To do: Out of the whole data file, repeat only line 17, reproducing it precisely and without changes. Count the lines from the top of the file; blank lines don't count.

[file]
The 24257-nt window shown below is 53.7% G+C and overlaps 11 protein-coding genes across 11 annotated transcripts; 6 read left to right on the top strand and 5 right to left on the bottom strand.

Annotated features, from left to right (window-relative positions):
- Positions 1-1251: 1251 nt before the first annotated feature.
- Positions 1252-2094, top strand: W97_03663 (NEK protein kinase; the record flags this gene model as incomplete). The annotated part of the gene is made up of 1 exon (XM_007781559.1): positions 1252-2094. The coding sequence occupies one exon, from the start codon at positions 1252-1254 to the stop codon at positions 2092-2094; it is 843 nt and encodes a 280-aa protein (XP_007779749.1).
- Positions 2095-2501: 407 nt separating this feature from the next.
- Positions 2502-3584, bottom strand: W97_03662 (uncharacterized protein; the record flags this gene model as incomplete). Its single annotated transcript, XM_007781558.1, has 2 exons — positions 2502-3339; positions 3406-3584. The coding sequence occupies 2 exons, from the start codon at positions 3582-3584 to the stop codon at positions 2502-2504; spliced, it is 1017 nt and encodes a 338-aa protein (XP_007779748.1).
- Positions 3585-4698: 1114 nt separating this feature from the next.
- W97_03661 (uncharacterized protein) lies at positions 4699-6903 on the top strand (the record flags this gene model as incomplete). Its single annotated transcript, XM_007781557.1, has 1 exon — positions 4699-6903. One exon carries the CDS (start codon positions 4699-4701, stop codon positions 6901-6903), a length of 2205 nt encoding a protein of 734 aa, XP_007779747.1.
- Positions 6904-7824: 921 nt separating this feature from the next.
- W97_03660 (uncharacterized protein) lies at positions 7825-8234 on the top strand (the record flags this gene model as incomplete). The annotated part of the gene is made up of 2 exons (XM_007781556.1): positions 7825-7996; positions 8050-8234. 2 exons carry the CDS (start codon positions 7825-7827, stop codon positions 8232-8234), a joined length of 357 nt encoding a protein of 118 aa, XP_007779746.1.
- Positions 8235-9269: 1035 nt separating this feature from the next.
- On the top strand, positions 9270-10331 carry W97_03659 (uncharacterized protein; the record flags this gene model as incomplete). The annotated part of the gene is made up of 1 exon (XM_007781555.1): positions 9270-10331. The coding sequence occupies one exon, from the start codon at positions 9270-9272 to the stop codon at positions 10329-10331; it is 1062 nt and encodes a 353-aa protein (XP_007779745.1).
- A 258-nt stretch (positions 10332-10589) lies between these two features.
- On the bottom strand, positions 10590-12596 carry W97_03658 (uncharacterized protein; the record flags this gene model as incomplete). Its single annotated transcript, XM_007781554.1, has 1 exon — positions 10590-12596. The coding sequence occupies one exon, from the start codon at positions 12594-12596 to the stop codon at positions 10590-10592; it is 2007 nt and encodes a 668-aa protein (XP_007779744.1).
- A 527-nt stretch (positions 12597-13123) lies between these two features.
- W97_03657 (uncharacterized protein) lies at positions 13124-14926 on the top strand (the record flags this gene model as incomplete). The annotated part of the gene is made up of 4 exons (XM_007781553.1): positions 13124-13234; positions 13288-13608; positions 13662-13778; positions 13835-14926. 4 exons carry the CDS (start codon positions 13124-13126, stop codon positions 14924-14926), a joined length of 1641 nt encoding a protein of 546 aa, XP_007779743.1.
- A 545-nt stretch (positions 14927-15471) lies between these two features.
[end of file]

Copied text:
- A 545-nt stretch (positions 14927-15471) lies between these two features.